Physics and Applications of Superconductivity

summer term 2019
Lecturer: PD Dr. Sebastian Kempf
Link to LSF
25 participants


Superconductivity, i.e. the effect of zero electrical dc resistance as well as the expulsion of magnetic fields (perfect diamagnetism) of certain materials below a characteristic critical temperature, is one of the most fascinating and astonishing effects in solid state physics. It plays technologically an important role in many modern scientific, medical and industrial applications and establishes, for example, the basis for realizing high field electromagnets to be used in magnetic resonance imaging (MRI) systems in healthcare or for guiding charged particle in modern particle accelerators such as the LHC. Moreover, it allows to build not only sensing devices such as magnetic field sensors or energy-dispersive single particle detectors exceeding the performance of conventional devices by orders of magnitude but also artifical atoms to study macroscopic quantum-mechanical systems while having the unique possibilty to adjust key system parameters such as energy levels or coupling strengths or building blocks for quantum information processing applications. In addition, it is conceivable that superconductivity will be utilized in near future for energy and traffic engineering applications, e.g. for dissipationless power transmission over large distances or high-speed trains connecting major cities.


The lecture will give a comprehensive introduction into the physics and applications of superconductivity. In particular, it will cover the following topics:

  • Historical remarks
  • Reminder about normal metals: free electron gas, Drude and Sommerfeld model, electrical and thermal properties, band structure
  • Phenomena of superconductivity: zero electrical dc resistance and expulsion of magnetic fields (ideal diamagnetism, Meissner-Ochsenfeld effect)
  • Thermodynamics and thermal properties of superconductors
  • Phenomenological theories of superconductivity: Two-fluid model, London theory, Pippard theory, Ginzburg-Landau (GL) theory, 
  • Microscropic theory of conventional superconductors: Bardeen-Cooper-Schrieffer (BCS) theory
  • Type I and type II superconductivity
  • Magnetic properties of type I and type II superconductors, the intermediate state, vortices, flux motion
  • Irreversible magnetic properties
  • Energy gap and quasiparticle tunneling (NIN, SIN, SIS tunnel junctions)
  • Conventional (classical) and unconventional (cuprate, non-cuprate, iron-based) superconductors
  • High-frequency electrodynamics of superconductors
  • Macroscopic quantum effects: Magnetic flux quantization and Josephson effects,
  • Josephson tunnel junctions, Josephson voltage standard, superconducting quantum interference devices (SQUIDs), superconducting quantum bits, SIS mixers and detectors
  • Modern calorimetric and bolometric detectors: Superconducting tunnel junctions (STJs), transition-edge sensors (TESs), microwave kinetic inductance detectors (MKIDs)
  • Superconducting coils and magnets

Prerequisite knowledge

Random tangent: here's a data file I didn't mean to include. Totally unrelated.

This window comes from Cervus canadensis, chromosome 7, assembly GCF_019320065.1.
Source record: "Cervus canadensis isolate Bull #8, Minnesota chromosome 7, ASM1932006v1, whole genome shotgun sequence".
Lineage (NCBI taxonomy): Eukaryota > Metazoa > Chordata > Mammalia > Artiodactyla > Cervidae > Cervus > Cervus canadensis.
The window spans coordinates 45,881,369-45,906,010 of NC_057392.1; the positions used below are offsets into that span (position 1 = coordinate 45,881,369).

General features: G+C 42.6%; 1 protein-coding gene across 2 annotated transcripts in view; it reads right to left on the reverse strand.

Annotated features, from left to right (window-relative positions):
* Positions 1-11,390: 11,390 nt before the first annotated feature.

Besides a general understanding of quantum mechanics and solid state physics as gained by attending the introduction into solid state physics (PEP5) or the advanced lecture on condensed matter physics (CMP), there is no prerequisite knowledge. A general reminder about the most important aspects of solid state physics which is required to understand the phenomomen of superconductivity will be given in the beginning of the lecture. 


The exam will take place on August 6th, 2019, 10:00-12:00 (KIP HS 2). More details will be announced later.

Post-exam review:  August 13th, 2019, 13:00-14:00 (KIP SR 2.402).


  • 8 credit points will be available when passing the exam.
  • Participation in the exam is possible when reaching at least 50% of the available points of the problem sets.
  • Each week a problem set is handed out. The students have one week to find a solution / think about the problems. In the tutorial, the students indicate that they are prepared and in general willing to present their solution at the blackboard. For each indication ('cross') one point is attributed.
  • Registration for the tutorial (2 SWS) mandatory via webpage.


The lecture is based on the following excellent textbooks about superconductivity:

  • M. Tinkham, Introduction into superconductivity, Dover Publications
  • R. Kleiner, W. Buckel, Superconductivity - An Introduction, Wiley-VCH
  • C.H. Poole Jr., R. Prozorov, H.A. Farach, R.J. Creswick, Superconductivity, Elsevier Insights
  • P. Mangin, R. Kahn, Superconductivity - An introduction, Springer
  • P.G. de Gennes, Superconductivity of Metals and Alloys, Perseus Books

In addition, several original publications and review article will be cited. Furthermore, the following textbooks (incomplete list) covering different aspects of solid state physics and low-temperature physics might be helpful:

  • C. Enss, S. Hunklinger, Low-temperature Physics, Springer
  • S. Hunklinger, Festkörperphysik, Oldenburg Verlag
  • R. Gross, A. Marx, Festkörperphysik, de Gruyter Verlag
  • N. W. Ashcroft, N. Mermin, Solid State Physics, 
  • C. Kittel, Introduction to Solid State Physics, Wiley

Practice groups

Physics and Applications of Superconductivity
summer term 2019
Link zum LSF
25 participants